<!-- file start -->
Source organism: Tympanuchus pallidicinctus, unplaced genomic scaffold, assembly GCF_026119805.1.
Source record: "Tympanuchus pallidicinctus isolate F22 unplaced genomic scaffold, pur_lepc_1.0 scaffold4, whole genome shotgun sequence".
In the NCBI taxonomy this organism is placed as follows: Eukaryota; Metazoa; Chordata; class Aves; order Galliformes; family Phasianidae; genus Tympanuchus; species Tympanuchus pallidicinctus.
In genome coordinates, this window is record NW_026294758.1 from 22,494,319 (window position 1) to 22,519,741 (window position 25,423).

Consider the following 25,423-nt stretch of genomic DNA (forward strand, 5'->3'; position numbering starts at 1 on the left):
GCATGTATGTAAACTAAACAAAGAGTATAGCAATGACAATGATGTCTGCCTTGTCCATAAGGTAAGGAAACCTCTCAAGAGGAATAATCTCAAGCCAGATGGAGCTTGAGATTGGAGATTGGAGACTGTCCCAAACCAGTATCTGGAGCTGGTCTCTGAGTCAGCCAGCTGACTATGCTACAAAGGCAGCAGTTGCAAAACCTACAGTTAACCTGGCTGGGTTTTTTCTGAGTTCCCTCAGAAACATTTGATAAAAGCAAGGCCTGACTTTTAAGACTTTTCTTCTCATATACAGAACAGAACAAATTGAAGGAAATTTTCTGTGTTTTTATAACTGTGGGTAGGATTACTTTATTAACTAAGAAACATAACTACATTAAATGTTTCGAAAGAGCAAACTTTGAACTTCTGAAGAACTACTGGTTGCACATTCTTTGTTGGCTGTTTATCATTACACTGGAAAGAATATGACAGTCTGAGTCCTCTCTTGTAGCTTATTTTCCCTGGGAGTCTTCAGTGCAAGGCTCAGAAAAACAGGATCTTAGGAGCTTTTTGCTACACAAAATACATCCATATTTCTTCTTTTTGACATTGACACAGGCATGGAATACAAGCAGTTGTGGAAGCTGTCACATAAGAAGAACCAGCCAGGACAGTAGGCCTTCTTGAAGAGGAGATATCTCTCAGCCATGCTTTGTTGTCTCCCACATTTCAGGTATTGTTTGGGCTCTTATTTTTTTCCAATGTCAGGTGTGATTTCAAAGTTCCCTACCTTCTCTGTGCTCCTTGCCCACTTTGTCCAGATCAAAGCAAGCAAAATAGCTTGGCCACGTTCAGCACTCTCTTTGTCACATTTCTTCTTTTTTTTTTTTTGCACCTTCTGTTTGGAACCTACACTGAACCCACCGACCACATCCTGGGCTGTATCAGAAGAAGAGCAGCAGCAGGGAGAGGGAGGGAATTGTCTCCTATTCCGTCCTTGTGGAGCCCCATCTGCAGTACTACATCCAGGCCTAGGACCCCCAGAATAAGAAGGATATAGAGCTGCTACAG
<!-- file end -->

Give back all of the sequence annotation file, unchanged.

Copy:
Source organism: Tympanuchus pallidicinctus, unplaced genomic scaffold, assembly GCF_026119805.1.
Source record: "Tympanuchus pallidicinctus isolate F22 unplaced genomic scaffold, pur_lepc_1.0 scaffold4, whole genome shotgun sequence".
In the NCBI taxonomy this organism is placed as follows: Eukaryota; Metazoa; Chordata; class Aves; order Galliformes; family Phasianidae; genus Tympanuchus; species Tympanuchus pallidicinctus.
In genome coordinates, this window is record NW_026294758.1 from 22,494,319 (window position 1) to 22,519,741 (window position 25,423).

Consider the following 25,423-nt stretch of genomic DNA (forward strand, 5'->3'; position numbering starts at 1 on the left):
GCATGTATGTAAACTAAACAAAGAGTATAGCAATGACAATGATGTCTGCCTTGTCCATAAGGTAAGGAAACCTCTCAAGAGGAATAATCTCAAGCCAGATGGAGCTTGAGATTGGAGATTGGAGACTGTCCCAAACCAGTATCTGGAGCTGGTCTCTGAGTCAGCCAGCTGACTATGCTACAAAGGCAGCAGTTGCAAAACCTACAGTTAACCTGGCTGGGTTTTTTCTGAGTTCCCTCAGAAACATTTGATAAAAGCAAGGCCTGACTTTTAAGACTTTTCTTCTCATATACAGAACAGAACAAATTGAAGGAAATTTTCTGTGTTTTTATAACTGTGGGTAGGATTACTTTATTAACTAAGAAACATAACTACATTAAATGTTTCGAAAGAGCAAACTTTGAACTTCTGAAGAACTACTGGTTGCACATTCTTTGTTGGCTGTTTATCATTACACTGGAAAGAATATGACAGTCTGAGTCCTCTCTTGTAGCTTATTTTCCCTGGGAGTCTTCAGTGCAAGGCTCAGAAAAACAGGATCTTAGGAGCTTTTTGCTACACAAAATACATCCATATTTCTTCTTTTTGACATTGACACAGGCATGGAATACAAGCAGTTGTGGAAGCTGTCACATAAGAAGAACCAGCCAGGACAGTAGGCCTTCTTGAAGAGGAGATATCTCTCAGCCATGCTTTGTTGTCTCCCACATTTCAGGTATTGTTTGGGCTCTTATTTTTTTCCAATGTCAGGTGTGATTTCAAAGTTCCCTACCTTCTCTGTGCTCCTTGCCCACTTTGTCCAGATCAAAGCAAGCAAAATAGCTTGGCCACGTTCAGCACTCTCTTTGTCACATTTCTTCTTTTTTTTTTTTTGCACCTTCTGTTTGGAACCTACACTGAACCCACCGACCACATCCTGGGCTGTATCAGAAGAAGAGCAGCAGCAGGGAGAGGGAGGGAATTGTCTCCTATTCCGTCCTTGTGGAGCCCCATCTGCAGTACTACATCCAGGCCTAGGACCCCCAGAATAAGAAGGATATAGAGCTGCTACAG